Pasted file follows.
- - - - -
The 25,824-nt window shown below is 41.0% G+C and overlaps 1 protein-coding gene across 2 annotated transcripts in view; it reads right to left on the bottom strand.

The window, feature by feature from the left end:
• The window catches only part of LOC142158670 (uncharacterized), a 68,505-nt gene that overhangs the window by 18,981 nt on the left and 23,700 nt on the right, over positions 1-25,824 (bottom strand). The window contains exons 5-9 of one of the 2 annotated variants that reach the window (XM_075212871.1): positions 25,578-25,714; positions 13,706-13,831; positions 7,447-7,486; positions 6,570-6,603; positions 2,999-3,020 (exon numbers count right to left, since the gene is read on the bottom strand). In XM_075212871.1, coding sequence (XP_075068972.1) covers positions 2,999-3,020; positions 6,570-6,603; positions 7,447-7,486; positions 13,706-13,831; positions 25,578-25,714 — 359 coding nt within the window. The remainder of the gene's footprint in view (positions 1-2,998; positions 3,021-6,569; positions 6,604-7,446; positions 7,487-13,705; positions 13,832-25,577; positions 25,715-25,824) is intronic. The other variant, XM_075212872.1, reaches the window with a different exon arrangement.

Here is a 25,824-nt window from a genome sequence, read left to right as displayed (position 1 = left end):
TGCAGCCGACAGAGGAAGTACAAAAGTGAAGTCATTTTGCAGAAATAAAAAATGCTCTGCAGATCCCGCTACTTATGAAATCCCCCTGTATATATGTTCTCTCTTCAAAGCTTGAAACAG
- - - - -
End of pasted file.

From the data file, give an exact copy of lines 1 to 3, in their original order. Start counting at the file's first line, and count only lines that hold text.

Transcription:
The 25,824-nt window shown below is 41.0% G+C and overlaps 1 protein-coding gene across 2 annotated transcripts in view; it reads right to left on the bottom strand.

The window, feature by feature from the left end:
• The window catches only part of LOC142158670 (uncharacterized), a 68,505-nt gene that overhangs the window by 18,981 nt on the left and 23,700 nt on the right, over positions 1-25,824 (bottom strand). The window contains exons 5-9 of one of the 2 annotated variants that reach the window (XM_075212871.1): positions 25,578-25,714; positions 13,706-13,831; positions 7,447-7,486; positions 6,570-6,603; positions 2,999-3,020 (exon numbers count right to left, since the gene is read on the bottom strand). In XM_075212871.1, coding sequence (XP_075068972.1) covers positions 2,999-3,020; positions 6,570-6,603; positions 7,447-7,486; positions 13,706-13,831; positions 25,578-25,714 — 359 coding nt within the window. The remainder of the gene's footprint in view (positions 1-2,998; positions 3,021-6,569; positions 6,604-7,446; positions 7,487-13,705; positions 13,832-25,577; positions 25,715-25,824) is intronic. The other variant, XM_075212872.1, reaches the window with a different exon arrangement.